16 January 2010

¡Ecuatorianamente Refrescante!

Besides the $10 rip-off taxi ride from the airport that should have been about $4, it was really really nice to arrive in Quito. Especially coming from Lima! The air was clean and the sky was clear and blue.

I was going to visit Dr. Gustavo Lovato, a friend of mine from AGES ago at the University of Alabama who is now the director of the Casa de la Música in Quito. I would say the last time we saw each other was probably May of 1997. The staff in his office knew I was coming and greeted me with great hospitality. The first afternoon I was there I sat in on some auditions. There was a man playing guitar and harmonica or singing pasillos and there was an Ecuadorian girl studing in Chile who had the most beautiful voice. The operation seems like an excellent venue for musicians to promote both Ecuadorian and European music.

Although I no longer remember the name of the place we had dinner that first night, I know it was in the old part of Quito and has outdoor seating and live music on the roof. This was one of those meeting of several worlds and several times dinners. Gustavo and his wife Nancy (who I hadn’t previously met) were going with me to have dinner with two friends from Seattle, Phil and Jeff, who were wrapping up a few weeks in Quito. I love reunions of this sort, where you meet people you know from one context in an entirely different one. This was somewhat reminiscent of coincidentally being in Tokyo a few years ago at the same time as my friend Yvette (also from U of Alabama days) for an early morning fish market stroll and sushi for breakfast.

The señora del desayuno never disappointed: my breakfasts at Gustavo & Nancy’s were delicious. There was a lovely plate of fresh fruit, fresh juice, and tea. It was in Ecuador where I started to understand the importance of the blender, which I suppose I instinctively was aware of already, given my family’s “beach and blender” nature.

I had an opportunity to go with Gustavo to the Universidad de los Hemisférios where he teaches. And I even got to sing. Being with Gustavo and thrown into the world of music and musicians reminded me of a world I love and miss, reiterating the importance of music in my life.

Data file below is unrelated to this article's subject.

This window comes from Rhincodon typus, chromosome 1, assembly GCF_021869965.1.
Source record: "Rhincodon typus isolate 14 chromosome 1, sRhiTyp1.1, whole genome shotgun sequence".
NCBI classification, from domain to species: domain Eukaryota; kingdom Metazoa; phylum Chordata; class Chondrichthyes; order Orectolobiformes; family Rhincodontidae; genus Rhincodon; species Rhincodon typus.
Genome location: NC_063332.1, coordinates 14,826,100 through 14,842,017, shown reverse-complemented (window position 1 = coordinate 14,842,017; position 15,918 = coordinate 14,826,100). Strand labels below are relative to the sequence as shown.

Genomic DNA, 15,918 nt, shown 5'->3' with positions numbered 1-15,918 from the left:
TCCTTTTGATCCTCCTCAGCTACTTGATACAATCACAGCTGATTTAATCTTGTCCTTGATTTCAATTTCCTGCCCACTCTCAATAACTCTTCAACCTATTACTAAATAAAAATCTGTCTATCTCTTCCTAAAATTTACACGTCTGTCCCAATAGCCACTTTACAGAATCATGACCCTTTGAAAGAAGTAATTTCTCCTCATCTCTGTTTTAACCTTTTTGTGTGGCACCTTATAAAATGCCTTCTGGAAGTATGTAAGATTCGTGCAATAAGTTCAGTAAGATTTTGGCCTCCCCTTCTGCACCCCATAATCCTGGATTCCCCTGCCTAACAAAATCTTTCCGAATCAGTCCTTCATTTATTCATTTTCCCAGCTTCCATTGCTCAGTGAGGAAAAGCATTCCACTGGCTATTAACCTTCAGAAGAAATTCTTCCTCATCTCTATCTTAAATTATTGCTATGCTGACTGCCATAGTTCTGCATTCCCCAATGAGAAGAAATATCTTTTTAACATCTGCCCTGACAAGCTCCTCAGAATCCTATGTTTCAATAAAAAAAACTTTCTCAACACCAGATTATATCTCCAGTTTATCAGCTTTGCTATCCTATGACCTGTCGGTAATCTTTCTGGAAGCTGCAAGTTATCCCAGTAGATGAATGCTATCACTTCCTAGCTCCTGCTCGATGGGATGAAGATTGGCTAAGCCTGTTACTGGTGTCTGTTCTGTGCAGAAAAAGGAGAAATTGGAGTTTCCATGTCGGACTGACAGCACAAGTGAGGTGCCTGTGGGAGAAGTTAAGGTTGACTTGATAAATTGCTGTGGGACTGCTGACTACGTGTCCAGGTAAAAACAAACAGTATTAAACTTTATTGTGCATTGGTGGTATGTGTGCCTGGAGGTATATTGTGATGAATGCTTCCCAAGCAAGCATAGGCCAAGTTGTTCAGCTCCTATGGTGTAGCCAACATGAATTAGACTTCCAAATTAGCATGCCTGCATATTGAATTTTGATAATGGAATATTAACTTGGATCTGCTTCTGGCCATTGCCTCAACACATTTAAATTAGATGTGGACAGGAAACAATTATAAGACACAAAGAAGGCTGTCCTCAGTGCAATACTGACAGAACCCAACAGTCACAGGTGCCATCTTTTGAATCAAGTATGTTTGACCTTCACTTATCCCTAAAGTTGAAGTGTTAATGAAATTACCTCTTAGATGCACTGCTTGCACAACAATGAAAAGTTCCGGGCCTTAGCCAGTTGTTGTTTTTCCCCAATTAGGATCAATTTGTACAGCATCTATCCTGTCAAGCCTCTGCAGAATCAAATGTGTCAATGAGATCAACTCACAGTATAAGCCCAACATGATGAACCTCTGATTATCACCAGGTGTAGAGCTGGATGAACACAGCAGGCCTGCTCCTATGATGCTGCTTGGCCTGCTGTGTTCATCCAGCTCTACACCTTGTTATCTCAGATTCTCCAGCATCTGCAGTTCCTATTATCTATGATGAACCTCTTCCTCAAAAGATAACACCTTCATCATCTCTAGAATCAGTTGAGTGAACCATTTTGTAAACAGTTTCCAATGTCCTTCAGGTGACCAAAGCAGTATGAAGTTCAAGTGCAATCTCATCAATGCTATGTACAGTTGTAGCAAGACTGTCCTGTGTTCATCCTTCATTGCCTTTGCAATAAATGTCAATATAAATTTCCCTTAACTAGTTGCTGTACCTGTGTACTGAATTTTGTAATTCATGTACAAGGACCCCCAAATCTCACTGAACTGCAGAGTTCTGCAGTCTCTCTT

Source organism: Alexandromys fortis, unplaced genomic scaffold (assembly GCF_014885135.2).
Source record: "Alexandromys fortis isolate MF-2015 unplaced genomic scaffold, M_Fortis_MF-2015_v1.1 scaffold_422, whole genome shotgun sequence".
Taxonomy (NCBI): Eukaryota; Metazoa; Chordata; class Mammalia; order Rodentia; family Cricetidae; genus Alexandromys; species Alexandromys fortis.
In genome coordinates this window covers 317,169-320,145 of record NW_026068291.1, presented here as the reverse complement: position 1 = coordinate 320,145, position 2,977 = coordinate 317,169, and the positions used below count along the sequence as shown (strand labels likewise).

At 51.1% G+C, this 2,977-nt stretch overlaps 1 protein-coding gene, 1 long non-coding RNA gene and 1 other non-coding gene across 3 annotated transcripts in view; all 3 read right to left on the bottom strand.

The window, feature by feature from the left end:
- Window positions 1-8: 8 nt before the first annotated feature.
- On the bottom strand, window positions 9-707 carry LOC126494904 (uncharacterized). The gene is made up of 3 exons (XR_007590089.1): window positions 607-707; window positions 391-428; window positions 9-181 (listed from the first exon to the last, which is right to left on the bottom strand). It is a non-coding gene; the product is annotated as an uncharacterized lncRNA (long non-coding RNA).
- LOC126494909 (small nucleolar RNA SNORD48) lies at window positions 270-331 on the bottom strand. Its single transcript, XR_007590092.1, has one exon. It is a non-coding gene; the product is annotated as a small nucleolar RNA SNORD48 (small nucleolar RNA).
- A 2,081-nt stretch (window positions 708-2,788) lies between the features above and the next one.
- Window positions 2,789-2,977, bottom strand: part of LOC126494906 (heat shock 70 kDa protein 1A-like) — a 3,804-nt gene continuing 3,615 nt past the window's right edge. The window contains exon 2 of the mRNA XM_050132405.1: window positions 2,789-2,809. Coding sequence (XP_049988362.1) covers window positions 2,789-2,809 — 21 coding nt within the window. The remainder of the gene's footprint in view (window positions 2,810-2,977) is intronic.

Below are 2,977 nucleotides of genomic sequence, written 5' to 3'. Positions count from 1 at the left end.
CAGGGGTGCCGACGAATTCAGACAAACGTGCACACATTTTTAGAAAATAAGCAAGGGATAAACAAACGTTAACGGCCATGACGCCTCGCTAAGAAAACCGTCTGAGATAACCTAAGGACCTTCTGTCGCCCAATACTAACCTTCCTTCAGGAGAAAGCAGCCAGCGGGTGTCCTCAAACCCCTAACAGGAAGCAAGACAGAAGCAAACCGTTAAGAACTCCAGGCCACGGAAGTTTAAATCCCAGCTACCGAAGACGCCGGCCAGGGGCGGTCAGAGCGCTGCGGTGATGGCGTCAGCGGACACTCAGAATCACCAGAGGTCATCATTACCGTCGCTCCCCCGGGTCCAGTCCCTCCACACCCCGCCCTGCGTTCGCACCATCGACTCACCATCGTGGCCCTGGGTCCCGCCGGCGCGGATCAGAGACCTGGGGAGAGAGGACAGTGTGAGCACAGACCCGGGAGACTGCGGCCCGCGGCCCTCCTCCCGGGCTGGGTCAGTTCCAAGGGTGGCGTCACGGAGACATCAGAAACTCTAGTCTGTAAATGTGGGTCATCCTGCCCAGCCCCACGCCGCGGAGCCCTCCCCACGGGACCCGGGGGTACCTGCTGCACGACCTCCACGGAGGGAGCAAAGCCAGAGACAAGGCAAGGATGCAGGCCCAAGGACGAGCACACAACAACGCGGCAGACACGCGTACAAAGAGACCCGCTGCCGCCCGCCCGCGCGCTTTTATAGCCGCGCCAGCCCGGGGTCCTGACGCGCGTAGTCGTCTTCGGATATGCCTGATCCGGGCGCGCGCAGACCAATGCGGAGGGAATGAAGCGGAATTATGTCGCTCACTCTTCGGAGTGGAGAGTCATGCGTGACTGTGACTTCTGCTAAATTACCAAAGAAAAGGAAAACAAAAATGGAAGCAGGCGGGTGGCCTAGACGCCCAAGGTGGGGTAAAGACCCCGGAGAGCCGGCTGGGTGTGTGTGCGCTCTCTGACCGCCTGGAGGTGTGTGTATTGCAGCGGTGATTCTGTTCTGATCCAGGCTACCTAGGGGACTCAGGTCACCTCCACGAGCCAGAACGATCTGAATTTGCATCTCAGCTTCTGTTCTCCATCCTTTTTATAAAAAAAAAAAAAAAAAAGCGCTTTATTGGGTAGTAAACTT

Gustavo and Nancy have two polite and apparently well-raised adults. Their 19-year-old son Estéfano, also a musician, offered to show me around. We went up the teleferiQo toward Rucu Pichincha (but not to the crater, since it was getting late and cold). We shared a combi with three Argentinian college girls to La Ronda in the center of the old part of the city and strolled around. There are so many churches to see. They’ll pretty much all have to wait for my next visit to Quito. Estéfano and I sat in the Plaza del Teatro (@ Teatro Sucre) and had a beer and empanada de viento. After getting back home, Gustavo, Nancy, Blanquito (super loving dog they adopted), and I had wine and tostados (toasted corn) and other snacks. Well, I guess Blanquito didn’t really partake.

After a breakfast that was fruit-rich and included “algún huevito”, the four of us left for Otavalo, where there is an incredible textiles market every Saturday at the Plaza de Ponchos. Our journey included travel by foot, taxi, then my first experience on a public bus in South America. It was pretty crowded, but I imagine it could be much more so.

We went first to have lunch in Cotacachi then moved on to the beautiful Lake Cuicocha for a while before hitchhiking (got in back of pickup truck) to head down to small town near Otavalo, where we got on the bus to Otavalo. The Plaza de Ponchos Saturday market was awesome! I did buy some stuff but definitely wanted more. Without a doubt, I would certainly go back there. Although I intended to make gumbo or jambalaya for dinner, we got back to Quito too late to go get stuff and make labor-intensive southern louisiana dish.

Fortunately we weren’t famished because, en route back to Quito, we had bought and consumed some biscoch[oe] de Cayambé from a vendor who came onto the bus. Since I was off the hook for dinner, la Señora de la Merienda/Cena made hamburguesitas w/ mashed potatoes, salad, and jello. Just like that. It was my last night there that I finally got an opportunity to meet Gustavo & Nancy’s lovely daughter Valentina and seven-year-old granddaughter Ashy. Ashy was adorable! After we ate, Gustavo sat down with her to teach her about chess. Meanwhile, I squished stuff into bags and eventually went to sleep so I could be ready for my travels to Galápagos very early the following morning.

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